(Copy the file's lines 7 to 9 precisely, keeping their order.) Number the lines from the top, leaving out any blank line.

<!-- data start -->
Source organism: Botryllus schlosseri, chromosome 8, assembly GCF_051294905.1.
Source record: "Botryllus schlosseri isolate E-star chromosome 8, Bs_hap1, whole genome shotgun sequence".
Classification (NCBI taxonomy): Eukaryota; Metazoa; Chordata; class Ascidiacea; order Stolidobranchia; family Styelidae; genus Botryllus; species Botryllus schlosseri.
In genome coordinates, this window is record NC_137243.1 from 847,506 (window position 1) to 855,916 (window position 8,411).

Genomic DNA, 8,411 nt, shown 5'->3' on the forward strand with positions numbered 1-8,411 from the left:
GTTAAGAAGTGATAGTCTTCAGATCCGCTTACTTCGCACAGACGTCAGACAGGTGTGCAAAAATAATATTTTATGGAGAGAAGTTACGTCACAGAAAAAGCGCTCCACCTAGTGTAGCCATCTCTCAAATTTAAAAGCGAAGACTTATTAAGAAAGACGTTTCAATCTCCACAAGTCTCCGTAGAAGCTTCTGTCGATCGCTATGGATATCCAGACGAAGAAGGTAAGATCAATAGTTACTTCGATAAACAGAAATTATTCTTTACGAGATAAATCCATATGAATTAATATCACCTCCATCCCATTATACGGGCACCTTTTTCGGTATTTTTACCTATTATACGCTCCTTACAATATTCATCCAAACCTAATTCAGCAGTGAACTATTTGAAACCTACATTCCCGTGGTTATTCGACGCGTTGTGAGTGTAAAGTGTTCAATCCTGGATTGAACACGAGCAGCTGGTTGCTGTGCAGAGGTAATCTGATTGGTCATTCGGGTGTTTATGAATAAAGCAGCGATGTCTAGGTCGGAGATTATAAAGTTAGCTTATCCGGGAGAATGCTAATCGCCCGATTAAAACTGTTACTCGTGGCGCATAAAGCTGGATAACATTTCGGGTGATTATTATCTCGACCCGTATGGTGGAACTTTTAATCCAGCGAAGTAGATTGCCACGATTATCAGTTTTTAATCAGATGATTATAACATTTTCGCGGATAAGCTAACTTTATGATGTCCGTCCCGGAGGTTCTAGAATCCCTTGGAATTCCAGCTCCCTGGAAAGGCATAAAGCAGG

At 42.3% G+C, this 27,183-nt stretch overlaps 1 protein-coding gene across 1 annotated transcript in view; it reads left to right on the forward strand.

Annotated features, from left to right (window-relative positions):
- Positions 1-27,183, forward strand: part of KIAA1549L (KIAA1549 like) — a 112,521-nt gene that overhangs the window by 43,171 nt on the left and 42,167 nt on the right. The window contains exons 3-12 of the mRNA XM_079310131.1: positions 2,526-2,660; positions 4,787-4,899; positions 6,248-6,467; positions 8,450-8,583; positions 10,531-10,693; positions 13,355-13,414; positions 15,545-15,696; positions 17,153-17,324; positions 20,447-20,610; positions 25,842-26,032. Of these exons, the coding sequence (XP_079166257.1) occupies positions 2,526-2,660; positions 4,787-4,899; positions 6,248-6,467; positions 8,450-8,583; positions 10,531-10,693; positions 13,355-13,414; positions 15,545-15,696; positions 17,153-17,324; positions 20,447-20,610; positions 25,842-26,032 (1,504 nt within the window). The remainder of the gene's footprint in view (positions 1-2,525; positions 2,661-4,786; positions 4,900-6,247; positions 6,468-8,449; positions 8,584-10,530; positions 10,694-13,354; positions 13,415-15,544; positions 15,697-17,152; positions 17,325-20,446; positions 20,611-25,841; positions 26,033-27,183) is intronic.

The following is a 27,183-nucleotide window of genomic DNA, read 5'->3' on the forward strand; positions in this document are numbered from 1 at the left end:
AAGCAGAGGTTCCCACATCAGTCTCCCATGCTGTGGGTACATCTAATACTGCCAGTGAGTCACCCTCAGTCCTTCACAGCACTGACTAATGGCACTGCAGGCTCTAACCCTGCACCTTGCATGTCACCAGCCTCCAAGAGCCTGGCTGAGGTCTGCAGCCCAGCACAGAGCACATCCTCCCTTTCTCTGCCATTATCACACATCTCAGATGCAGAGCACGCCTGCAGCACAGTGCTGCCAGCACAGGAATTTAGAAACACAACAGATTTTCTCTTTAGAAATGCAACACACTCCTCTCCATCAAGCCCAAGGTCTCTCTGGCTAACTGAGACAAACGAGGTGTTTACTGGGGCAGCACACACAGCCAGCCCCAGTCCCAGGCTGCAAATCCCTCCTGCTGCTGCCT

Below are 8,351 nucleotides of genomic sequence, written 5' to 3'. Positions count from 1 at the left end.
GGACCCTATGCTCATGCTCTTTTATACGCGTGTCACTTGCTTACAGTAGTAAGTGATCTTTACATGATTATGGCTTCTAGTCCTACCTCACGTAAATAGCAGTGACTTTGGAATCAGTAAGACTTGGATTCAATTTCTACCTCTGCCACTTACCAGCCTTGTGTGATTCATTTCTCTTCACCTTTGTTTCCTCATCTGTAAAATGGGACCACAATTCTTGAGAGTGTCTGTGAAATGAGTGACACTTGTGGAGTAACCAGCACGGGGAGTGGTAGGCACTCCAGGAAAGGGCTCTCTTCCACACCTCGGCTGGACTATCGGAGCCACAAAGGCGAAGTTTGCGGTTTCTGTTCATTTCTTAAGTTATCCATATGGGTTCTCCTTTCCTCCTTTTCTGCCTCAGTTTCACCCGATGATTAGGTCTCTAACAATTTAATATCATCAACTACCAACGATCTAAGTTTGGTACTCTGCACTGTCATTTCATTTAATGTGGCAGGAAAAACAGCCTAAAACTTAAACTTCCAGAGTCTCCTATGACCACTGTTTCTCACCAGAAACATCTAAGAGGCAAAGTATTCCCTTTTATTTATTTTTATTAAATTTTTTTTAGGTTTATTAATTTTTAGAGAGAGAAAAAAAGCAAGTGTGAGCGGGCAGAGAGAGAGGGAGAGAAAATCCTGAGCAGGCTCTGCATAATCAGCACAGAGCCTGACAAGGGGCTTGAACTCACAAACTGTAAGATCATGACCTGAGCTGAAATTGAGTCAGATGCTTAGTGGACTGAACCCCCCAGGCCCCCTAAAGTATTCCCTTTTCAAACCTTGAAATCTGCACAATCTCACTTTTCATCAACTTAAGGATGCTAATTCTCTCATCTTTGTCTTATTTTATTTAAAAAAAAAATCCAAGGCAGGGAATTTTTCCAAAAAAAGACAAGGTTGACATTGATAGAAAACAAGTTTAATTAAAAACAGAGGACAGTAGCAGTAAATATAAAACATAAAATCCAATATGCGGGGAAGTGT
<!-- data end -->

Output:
At 42.3% G+C, this 27,183-nt stretch overlaps 1 protein-coding gene across 1 annotated transcript in view; it reads left to right on the forward strand.

Annotated features, from left to right (window-relative positions):
- Positions 1-27,183, forward strand: part of KIAA1549L (KIAA1549 like) — a 112,521-nt gene that overhangs the window by 43,171 nt on the left and 42,167 nt on the right. The window contains exons 3-12 of the mRNA XM_079310131.1: positions 2,526-2,660; positions 4,787-4,899; positions 6,248-6,467; positions 8,450-8,583; positions 10,531-10,693; positions 13,355-13,414; positions 15,545-15,696; positions 17,153-17,324; positions 20,447-20,610; positions 25,842-26,032. Of these exons, the coding sequence (XP_079166257.1) occupies positions 2,526-2,660; positions 4,787-4,899; positions 6,248-6,467; positions 8,450-8,583; positions 10,531-10,693; positions 13,355-13,414; positions 15,545-15,696; positions 17,153-17,324; positions 20,447-20,610; positions 25,842-26,032 (1,504 nt within the window). The remainder of the gene's footprint in view (positions 1-2,525; positions 2,661-4,786; positions 4,900-6,247; positions 6,468-8,449; positions 8,584-10,530; positions 10,694-13,354; positions 13,415-15,544; positions 15,697-17,152; positions 17,325-20,446; positions 20,611-25,841; positions 26,033-27,183) is intronic.